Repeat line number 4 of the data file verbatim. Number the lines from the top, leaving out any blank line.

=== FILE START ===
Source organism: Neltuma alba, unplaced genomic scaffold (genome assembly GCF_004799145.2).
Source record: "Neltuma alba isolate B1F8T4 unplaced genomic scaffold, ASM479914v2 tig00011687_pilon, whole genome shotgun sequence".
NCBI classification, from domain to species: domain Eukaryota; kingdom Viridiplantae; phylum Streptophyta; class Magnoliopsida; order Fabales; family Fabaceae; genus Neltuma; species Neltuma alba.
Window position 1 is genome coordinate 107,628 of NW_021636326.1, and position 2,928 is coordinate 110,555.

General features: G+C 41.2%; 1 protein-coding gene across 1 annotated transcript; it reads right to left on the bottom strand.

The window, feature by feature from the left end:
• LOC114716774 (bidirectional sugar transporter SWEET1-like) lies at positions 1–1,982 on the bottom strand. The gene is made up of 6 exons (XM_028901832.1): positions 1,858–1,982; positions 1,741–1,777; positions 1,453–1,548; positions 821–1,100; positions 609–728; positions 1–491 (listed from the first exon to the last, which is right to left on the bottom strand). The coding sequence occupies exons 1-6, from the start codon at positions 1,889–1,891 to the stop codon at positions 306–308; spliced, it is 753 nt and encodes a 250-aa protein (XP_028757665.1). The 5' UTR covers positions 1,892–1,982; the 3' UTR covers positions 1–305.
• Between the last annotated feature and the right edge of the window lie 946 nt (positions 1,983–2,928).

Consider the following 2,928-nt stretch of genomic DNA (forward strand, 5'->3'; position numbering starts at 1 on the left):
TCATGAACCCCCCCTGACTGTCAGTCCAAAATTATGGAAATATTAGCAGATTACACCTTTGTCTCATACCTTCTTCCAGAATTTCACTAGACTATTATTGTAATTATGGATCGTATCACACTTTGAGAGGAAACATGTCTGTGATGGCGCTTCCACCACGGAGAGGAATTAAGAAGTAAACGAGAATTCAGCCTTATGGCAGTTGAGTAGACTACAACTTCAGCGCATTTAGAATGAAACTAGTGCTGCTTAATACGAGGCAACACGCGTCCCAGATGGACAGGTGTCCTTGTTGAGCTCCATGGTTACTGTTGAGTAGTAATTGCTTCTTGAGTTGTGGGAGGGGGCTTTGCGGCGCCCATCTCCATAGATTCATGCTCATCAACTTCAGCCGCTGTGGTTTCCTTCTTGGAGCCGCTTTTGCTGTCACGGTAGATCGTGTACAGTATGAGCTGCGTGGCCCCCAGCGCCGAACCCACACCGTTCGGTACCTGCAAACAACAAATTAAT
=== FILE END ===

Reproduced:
Window position 1 is genome coordinate 107,628 of NW_021636326.1, and position 2,928 is coordinate 110,555.